Jordanians can bank on the web, but branches are a thing of the past - banker
Bank branches are becoming an alien concept to young consumers who have grown up in a different world, a banking expert told The Jordan Times on Thursday.
Raheel Ahmad, regional head of consumer banking — Middle East, Pakistan and Africa at Standard Chartered, said in an interview that multi-channel banking (Internet, social media, cellular phone) is emerging quite fast to satisfy those under 24 years old who account for 50-60 per cent of consumers.
He said that banks in general, and Standard Chartered in particular, are investing a lot in various digitisation outlets to cater to the new generation who is demanding better services and products in terms of innovation, quality, consistency, affordability and speed.
“Consumers want easy, convenient and high-value services at lower costs,” Ahmad said when asked about challenges banks face now and in the near future.
“Operating branches entails higher spending,” he reinforced.
The senior Standard Chartered executive stressed that it is important for banks to know what customer expectations and perspectives are if they wish to attract business, especially knowing that consumers “are not necessarily enthusiastic to deal with financial institutions”.
Ahmad underlined the benefits consumers stand to gain from intensified competition from banks, which are striving to offer improved services and products at lower costs, to make it cheaper for customers and thus attract their patronage.
The expert was optimistic about the economic situation in the region and the world at large, stressing that Standard Chartered capitalises on the shift in trade “from stumbling Europe and struggling United States” to Asia.
“As the emerging markets bank, we are clearly seeing small- and medium-sized enterprises in the Middle East and Africa shift their trade and dealings to Asian countries,” he said describing trade corridors or cross-border commerce as a bright spot in the Standard Chartered operations; the bank enjoys an extensive network in a wide geographical area.
Besides international banking and the focus on small- and medium-sized enterprises (SMEs), Ahmed mentioned wealth management and prudent lending to individuals as other sources of income to the retail division, whose revenue represents 25-30 per cent of the overall earnings.
The definition of retail banking differs from one corporation to another, he said, adding that for Standard Chartered, this division includes individuals, SMEs and private wealth management.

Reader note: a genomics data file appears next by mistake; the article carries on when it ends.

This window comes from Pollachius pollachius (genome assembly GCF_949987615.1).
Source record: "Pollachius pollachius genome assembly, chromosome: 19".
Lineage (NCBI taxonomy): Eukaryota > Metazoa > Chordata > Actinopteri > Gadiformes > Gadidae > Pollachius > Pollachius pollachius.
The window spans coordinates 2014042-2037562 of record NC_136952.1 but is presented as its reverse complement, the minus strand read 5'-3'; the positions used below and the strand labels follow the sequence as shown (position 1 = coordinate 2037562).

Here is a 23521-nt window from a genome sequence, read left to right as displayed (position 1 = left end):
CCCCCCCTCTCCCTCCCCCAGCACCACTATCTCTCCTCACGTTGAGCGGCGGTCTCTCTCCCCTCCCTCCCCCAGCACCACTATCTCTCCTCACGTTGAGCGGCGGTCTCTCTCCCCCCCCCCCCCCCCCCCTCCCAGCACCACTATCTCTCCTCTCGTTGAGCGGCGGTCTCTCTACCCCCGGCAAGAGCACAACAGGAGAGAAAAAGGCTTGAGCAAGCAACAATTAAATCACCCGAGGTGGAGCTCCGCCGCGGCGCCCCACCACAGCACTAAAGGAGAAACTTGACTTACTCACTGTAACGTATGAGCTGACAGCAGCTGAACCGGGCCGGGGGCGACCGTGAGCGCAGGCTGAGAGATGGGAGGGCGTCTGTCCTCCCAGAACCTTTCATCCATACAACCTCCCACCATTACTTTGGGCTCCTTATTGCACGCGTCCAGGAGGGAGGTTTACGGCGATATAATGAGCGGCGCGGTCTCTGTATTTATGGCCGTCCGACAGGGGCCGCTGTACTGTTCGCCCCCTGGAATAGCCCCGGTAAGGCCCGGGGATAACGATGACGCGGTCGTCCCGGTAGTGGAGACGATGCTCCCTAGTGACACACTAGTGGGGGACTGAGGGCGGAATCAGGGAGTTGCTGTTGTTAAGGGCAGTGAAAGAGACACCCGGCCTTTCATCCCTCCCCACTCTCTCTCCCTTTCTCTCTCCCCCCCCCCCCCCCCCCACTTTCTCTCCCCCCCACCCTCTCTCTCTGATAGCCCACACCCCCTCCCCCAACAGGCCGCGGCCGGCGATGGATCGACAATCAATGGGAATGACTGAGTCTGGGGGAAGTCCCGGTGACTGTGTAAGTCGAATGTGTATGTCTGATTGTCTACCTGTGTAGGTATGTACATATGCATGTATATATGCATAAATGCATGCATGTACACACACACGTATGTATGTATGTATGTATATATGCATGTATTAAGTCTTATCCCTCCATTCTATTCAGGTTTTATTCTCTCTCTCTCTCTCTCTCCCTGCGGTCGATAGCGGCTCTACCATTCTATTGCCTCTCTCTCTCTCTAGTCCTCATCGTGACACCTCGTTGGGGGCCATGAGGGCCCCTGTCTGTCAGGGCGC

Retail is not all about lending, as most people usually perceive it to be, however.
“In the retail activities, the balance is tilted towards attracting deposits more than extending credit,” said Ahmad in the interview that was also attended by Ahmad Abu Eideh, Chief executive officer of Standard Chartered in Jordan, and Razan Hindawi, head of corporate affairs Jordan.
In this context, the senior executive noted that foreign banks enjoy the trust of local people in terms of liquidity.
Safety and security also weigh heavily for clients who believe they may need to transfer their deposits abroad in case of local restrictions.
Ahmad acknowledged that all banks, whether foreign or local, function under the authority of central banks, which regulate the monetary and financial environment.
He said that besides ensuring healthy and sound financial positions in each country, central banks are moving towards adopting more regulations aimed at protecting consumers, requiring clear and transparent transactions from commercial banks, as well as declared pricing and fees.
More important are the credit bureaux that guide banks’ lending decisions, helping them avoid getting involved in dubious deals or bad credits.
Ahmad declined to recommend the kind of investment ideal now, when yields are minimal but there is a very risky global instability.
Abu Eideh, however, said deposits in dinars are a safe investment that carries 5 per cent interest on fixed-deposit accounts.
Among top international banks, Standard Chartered Jordan was the first bank in the Kingdom as it opened its doors under the name of Ottoman Bank in 1925.
Currently, the bank has six branches in Amman, Irbid and Aqaba employing 250 staff, nearly half of which are women.
The bank in Jordan has won the EMEA Finance awards as Best Foreign Bank for two consecutive years (2011 and 2012).
‘GOAL’ is the bank’s global programme which uses sport and life skills to transform the lives of adolescent girls. The programme was launched in Jordan on January 2011.
Now the programme has reached more than 4,000 girls in different rural areas in Jordan. The programme is executed in cooperation with the Ministry of Social Affairs and Right to Play.
Within the bank’s global ‘Seeing Is Believing’ initiative, Standard Chartered Jordan launched the Diabetic Retinopathy Programme in northern Jordan: The project aims to reduce the proportion of people visually impaired or blinded by Diabetic retinopathy in the Northern region of Jordan (Irbid) by at least 30% in four years.
The programme is executed in cooperation with the Jordanian Ministry of Health and the Prevention of Blindness Union.
The bank signed an agreement with King Hussein Cancer Centre to provide financial support for three years to benefit the Foundation’s ‘Stars’ Programme. This will support the completion of a new state-of-the-art centre, complementing the existing centre and absorbing the increase in demand for cancer care in the region.
- The Middle East's lack of savings: a ticking time bomb?
- How a Middle Eastern bank fought off the global financial crisis and turned around
- The GCC's small businesses need to prepare themselves for bankcruptcy
- Why the World Bank is ill-prepared when it comes to dealing with the Middle East
- Time to burst that Expo 2020 bubble, can Dubai survive with $103 billion in debt?